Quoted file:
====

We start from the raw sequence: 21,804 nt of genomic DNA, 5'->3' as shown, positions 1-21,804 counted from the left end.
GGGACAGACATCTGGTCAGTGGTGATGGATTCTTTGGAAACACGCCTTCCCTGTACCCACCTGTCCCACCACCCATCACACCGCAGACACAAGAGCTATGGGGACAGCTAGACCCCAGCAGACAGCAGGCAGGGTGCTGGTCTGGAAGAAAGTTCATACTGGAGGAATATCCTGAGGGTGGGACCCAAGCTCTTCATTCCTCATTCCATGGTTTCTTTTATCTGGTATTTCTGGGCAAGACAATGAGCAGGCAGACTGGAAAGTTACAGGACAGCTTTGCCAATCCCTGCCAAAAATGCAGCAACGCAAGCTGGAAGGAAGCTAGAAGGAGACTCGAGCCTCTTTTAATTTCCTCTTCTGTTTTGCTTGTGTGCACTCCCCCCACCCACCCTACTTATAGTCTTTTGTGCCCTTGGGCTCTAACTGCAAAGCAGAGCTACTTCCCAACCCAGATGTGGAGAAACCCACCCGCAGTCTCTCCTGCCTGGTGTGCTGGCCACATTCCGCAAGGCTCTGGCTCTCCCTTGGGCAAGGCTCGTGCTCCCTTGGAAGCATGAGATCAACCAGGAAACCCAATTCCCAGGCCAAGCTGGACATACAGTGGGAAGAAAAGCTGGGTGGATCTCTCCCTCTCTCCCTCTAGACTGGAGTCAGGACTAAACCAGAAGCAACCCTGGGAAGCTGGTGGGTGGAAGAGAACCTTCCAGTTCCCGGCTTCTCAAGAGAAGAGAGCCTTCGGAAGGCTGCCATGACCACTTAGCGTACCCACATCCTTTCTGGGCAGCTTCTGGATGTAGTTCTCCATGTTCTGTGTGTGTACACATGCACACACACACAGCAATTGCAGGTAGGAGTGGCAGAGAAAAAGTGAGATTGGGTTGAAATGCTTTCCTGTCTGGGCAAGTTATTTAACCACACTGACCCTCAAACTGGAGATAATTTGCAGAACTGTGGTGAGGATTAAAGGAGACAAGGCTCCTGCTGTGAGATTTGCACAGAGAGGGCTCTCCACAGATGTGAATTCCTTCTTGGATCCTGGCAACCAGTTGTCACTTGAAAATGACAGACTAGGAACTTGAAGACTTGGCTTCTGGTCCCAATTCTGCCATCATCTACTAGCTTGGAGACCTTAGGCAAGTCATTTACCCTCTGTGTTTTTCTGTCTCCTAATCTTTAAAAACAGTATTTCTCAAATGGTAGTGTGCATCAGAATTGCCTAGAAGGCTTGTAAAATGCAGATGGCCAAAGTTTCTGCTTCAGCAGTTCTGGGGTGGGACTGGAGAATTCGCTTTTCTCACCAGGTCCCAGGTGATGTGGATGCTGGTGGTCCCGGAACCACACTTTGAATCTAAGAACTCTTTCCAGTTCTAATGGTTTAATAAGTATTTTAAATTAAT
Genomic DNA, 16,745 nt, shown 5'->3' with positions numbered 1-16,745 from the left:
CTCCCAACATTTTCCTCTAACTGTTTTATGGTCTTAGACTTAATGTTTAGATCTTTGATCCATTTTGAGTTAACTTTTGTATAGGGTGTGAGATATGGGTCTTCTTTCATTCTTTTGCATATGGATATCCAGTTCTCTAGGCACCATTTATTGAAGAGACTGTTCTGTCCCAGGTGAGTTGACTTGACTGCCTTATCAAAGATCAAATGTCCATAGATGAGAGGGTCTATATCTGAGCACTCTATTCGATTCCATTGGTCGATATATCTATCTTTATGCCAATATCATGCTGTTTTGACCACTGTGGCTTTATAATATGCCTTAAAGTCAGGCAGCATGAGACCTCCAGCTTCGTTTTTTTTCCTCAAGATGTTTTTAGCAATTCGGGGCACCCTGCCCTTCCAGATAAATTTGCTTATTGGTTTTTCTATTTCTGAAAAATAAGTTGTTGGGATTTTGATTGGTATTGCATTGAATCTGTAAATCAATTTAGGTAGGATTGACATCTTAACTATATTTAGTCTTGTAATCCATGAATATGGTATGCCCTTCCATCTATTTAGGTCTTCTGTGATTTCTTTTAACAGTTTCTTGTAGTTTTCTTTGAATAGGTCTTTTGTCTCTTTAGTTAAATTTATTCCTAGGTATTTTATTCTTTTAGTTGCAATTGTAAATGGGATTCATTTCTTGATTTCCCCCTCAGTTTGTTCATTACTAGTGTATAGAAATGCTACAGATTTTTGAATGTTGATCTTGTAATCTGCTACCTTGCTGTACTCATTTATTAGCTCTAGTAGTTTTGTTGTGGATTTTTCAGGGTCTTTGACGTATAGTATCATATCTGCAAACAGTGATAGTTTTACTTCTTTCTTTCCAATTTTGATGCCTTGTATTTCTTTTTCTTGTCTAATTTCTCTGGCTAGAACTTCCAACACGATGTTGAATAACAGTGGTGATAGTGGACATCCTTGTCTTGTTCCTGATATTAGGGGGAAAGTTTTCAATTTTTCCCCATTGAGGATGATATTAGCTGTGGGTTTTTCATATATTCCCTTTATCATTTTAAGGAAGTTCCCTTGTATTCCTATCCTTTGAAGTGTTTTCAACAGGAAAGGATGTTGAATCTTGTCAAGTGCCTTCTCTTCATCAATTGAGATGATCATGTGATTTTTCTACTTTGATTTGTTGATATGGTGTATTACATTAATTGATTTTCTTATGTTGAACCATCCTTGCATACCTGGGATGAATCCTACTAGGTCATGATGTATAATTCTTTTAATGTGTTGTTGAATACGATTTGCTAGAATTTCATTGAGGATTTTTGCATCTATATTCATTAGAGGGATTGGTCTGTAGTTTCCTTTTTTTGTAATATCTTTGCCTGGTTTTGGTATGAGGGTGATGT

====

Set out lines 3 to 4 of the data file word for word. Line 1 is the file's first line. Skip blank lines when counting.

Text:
Genomic DNA, 16,745 nt, shown 5'->3' with positions numbered 1-16,745 from the left:
CTCCCAACATTTTCCTCTAACTGTTTTATGGTCTTAGACTTAATGTTTAGATCTTTGATCCATTTTGAGTTAACTTTTGTATAGGGTGTGAGATATGGGTCTTCTTTCATTCTTTTGCATATGGATATCCAGTTCTCTAGGCACCATTTATTGAAGAGACTGTTCTGTCCCAGGTGAGTTGACTTGACTGCCTTATCAAAGATCAAATGTCCATAGATGAGAGGGTCTATATCTGAGCACTCTATTCGATTCCATTGGTCGATATATCTATCTTTATGCCAATATCATGCTGTTTTGACCACTGTGGCTTTATAATATGCCTTAAAGTCAGGCAGCATGAGACCTCCAGCTTCGTTTTTTTTCCTCAAGATGTTTTTAGCAATTCGGGGCACCCTGCCCTTCCAGATAAATTTGCTTATTGGTTTTTCTATTTCTGAAAAATAAGTTGTTGGGATTTTGATTGGTATTGCATTGAATCTGTAAATCAATTTAGGTAGGATTGACATCTTAACTATATTTAGTCTTGTAATCCATGAATATGGTATGCCCTTCCATCTATTTAGGTCTTCTGTGATTTCTTTTAACAGTTTCTTGTAGTTTTCTTTGAATAGGTCTTTTGTCTCTTTAGTTAAATTTATTCCTAGGTATTTTATTCTTTTAGTTGCAATTGTAAATGGGATTCATTTCTTGATTTCCCCCTCAGTTTGTTCATTACTAGTGTATAGAAATGCTACAGATTTTTGAATGTTGATCTTGTAATCTGCTACCTTGCTGTACTCATTTATTAGCTCTAGTAGTTTTGTTGTGGATTTTTCAGGGTCTTTGACGTATAGTATCATATCTGCAAACAGTGATAGTTTTACTTCTTTCTTTCCAATTTTGATGCCTTGTATTTCTTTTTCTTGTCTAATTTCTCTGGCTAGAACTTCCAACACGATGTTGAATAACAGTGGTGATAGTGGACATCCTTGTCTTGTTCCTGATATTAGGGGGAAAGTTTTCAATTTTTCCCCATTGAGGATGATATTAGCTGTGGGTTTTTCATATATTCCCTTTATCATTTTAAGGAAGTTCCCTTGTATTCCTATCCTTTGAAGTGTTTTCAACAGGAAAGGATGTTGAATCTTGTCAAGTGCCTTCTCTTCATCAATTGAGATGATCATGTGATTTTTCTACTTTGATTTGTTGATATGGTGTATTACATTAATTGATTTTCTTATGTTGAACCATCCTTGCATACCTGGGATGAATCCTACTAGGTCATGATGTATAATTCTTTTAATGTGTTGTTGAATACGATTTGCTAGAATTTCATTGAGGATTTTTGCATCTATATTCATTAGAGGGATTGGTCTGTAGTTTCCTTTTTTTGTAATATCTTTGCCTGGTTTTGGTATGAGGGTGATGT